SAN ANTONIO – Attorney Tom Hudson says it shows something when a federal regulator with a reputation of aggressiveness found its way to a used-car dealership in northern Colorado.
His legal object lesson: You can no longer fly under the regulatory radar just because you’re a small operator.
Not that the Consumer Financial Protection Bureau is ubiquitously all-knowing and all-seeing. But it zeroed in on Herbies Auto Sales in Greeley, CO, after a local newspaper write-up on the business.
As part of a consent agreement, the buy-here, pay-here store ended up paying $700,000 in restitution to about 1,000 customers. That payout “made me blink,” says Hudson, a dealership attorney who had defended Herbies in the case.
Both small and large dealerships come under the same compliance requirements, Hudson notes during a presentation entitled “Does Size Matter?” at the DealerSocket User Summit here.
Hudson is no fan of the CFPB, a 5-year-old agency that is the creation of the Dodd-Frank Financial Reform Act. “It’s a big bully that looks for people who won’t fight back.”
A federal appeals court recently ruled the watchdog bureau’s structure is unconstitutional because its director isn’t answerable enough to the president.
But the agency has its supporters, particularly among consumer advocates. “We fought hard for the creation of the CFPB, a government agency with a mandate to protect everyday people from unfair financial practices,” says Liz Ryan Murray, a policy director for People’s Action Institute.
Dealers who arrange indirect loans between customers and lenders are exempt from direct CFPB oversight. Not exempt are buy-here, pay-here used-car dealers who do their own vehicle financing.
Herbies got into trouble for what the CFPB uncovered after questioning how the store could finance poor credit risks for only 9.9%, a rate touted in ads. “The CFPB said that doesn’t make sense,” Hudson says.
The bureau investigated and discovered, among other things, the store was requiring credit-risk customers to separately buy a vehicle-service contract as well as a GPS-locator device that aids in potential repossessions.
“Those charges weren’t figured into the APR, so the CFPB alleged Herbies hid financial charges,” Hudson says.
The bureau cited Herbies for “abusive financing schemes, hiding auto finance charges and misleading consumers.” It claimed Herbies “lured” customers. Hudson says that’s luridly overstating the case.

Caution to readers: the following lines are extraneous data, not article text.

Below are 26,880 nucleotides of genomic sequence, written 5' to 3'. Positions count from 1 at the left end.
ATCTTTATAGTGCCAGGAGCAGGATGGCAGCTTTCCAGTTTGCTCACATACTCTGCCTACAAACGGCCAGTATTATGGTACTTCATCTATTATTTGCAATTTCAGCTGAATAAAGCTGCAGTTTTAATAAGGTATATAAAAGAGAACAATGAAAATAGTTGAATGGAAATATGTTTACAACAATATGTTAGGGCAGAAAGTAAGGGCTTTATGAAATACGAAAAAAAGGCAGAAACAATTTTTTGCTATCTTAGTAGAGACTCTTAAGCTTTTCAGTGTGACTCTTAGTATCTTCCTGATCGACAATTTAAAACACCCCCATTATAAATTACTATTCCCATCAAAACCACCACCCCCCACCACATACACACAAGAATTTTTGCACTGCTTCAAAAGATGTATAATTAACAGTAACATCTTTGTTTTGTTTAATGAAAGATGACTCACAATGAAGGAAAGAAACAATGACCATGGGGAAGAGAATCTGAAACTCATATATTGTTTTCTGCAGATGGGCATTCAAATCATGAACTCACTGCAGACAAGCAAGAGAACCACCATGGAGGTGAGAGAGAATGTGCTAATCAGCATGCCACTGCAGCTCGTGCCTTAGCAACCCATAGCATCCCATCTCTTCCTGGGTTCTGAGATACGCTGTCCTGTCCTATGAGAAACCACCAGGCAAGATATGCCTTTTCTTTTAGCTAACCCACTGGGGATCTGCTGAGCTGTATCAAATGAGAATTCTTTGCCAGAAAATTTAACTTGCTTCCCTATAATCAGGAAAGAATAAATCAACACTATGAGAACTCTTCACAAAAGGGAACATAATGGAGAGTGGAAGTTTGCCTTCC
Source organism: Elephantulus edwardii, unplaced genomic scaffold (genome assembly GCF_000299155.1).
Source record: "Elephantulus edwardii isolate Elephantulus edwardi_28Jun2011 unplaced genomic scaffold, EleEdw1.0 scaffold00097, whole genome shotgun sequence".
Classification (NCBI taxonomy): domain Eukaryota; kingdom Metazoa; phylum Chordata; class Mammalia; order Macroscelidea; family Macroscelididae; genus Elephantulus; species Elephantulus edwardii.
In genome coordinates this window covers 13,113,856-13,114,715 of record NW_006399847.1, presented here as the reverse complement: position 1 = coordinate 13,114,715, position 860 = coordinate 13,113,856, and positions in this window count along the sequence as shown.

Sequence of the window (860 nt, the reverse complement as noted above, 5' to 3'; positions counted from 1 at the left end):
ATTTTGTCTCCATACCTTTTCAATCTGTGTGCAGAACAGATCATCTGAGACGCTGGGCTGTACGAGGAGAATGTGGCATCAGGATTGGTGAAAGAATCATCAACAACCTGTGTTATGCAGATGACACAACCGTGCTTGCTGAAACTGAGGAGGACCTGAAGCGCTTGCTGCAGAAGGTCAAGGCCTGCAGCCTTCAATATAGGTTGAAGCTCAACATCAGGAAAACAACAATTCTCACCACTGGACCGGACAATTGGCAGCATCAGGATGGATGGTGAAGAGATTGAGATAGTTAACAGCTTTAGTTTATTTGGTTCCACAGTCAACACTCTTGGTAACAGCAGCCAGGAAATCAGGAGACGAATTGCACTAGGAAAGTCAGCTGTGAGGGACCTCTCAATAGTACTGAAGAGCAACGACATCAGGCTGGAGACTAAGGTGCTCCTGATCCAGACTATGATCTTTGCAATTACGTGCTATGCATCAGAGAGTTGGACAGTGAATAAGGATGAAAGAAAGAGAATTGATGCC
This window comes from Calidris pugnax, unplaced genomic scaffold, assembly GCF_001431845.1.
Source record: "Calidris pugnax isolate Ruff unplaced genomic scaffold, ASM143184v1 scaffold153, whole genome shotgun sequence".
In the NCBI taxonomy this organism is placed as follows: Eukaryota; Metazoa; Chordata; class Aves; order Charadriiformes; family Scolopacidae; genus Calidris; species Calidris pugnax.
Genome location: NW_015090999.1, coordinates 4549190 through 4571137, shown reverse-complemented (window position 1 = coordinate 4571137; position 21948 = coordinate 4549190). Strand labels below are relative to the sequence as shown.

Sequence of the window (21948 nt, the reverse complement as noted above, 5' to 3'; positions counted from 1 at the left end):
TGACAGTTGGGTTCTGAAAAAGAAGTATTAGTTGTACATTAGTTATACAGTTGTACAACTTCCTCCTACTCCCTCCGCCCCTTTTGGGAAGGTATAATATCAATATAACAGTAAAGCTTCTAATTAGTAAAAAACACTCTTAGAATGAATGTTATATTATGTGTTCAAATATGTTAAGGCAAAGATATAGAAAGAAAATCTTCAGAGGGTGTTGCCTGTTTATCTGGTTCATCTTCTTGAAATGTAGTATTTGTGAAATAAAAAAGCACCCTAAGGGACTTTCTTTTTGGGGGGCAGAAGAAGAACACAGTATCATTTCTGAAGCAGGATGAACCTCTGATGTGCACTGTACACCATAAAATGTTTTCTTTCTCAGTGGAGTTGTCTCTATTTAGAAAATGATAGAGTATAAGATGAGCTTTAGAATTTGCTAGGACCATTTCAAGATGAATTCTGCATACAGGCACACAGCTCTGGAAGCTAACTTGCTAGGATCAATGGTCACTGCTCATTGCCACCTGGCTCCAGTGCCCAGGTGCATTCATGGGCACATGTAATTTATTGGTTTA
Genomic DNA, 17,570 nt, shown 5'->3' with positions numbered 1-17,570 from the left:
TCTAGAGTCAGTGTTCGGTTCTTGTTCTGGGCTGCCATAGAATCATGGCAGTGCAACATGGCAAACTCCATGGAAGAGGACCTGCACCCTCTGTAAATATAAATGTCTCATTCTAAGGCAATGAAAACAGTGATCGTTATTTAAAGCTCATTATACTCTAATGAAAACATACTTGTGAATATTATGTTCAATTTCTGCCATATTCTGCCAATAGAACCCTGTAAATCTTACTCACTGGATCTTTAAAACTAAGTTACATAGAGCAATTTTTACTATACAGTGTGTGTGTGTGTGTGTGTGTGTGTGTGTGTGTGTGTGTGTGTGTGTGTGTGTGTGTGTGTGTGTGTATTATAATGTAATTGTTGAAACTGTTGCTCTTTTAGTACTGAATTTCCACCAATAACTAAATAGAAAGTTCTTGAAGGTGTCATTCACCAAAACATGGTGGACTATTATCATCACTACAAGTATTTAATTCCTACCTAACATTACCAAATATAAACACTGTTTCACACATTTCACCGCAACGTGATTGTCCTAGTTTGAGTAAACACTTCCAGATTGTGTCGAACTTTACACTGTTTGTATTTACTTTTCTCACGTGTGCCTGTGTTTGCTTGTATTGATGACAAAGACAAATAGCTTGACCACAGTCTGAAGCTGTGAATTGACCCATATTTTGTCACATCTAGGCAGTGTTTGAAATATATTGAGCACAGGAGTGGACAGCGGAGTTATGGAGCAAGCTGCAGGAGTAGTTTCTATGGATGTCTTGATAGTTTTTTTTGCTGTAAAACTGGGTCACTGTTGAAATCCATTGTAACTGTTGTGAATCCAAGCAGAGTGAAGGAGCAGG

“All he did was make a mistake about how to handle disclosure,” Hudson says of
Herbies owner Lee Yoder, who said in an open letter: “It was certainly never our intention to deceive our customers.”
Herbies also got into hot water for charging one price for cash deals and a higher price for credit deals on the same car. Herbies does only a handful of cash deals, but regardless it’s legally taboo to price the same car differently. “Price is the price,” Hudson says.
Yoder signed the consent order to avoid facing law-enforcement action. Hudson says the $700,000 in restitution was “negotiated down substantially.”
Herbies has its defenders, even at the conference session in Texas where Hudson outline the case as a cautionary tale to other dealers.
“Herbies has a reputation for being a real honest dealer,” a session attendee says. “A lot of the stuff he is accused of doing, he didn’t do on purpose.”
Hudson says, “A lot of these things, if they had sat down and thought about them, they wouldn’t have done.”
He cites other so-called “compliance strategies” that are outdated and risk-filled today. Those include:
- “The famous ‘we-tried-to-comply.’” That will not stop the CFPB from pressing forward but “it might help in figuring out how much money it will take out of your wallet.”
- “Those are just technical violations.” The problem with that thinking is “virtually all of the Truth in Lending Act consists of technical requirements,” Hudson says.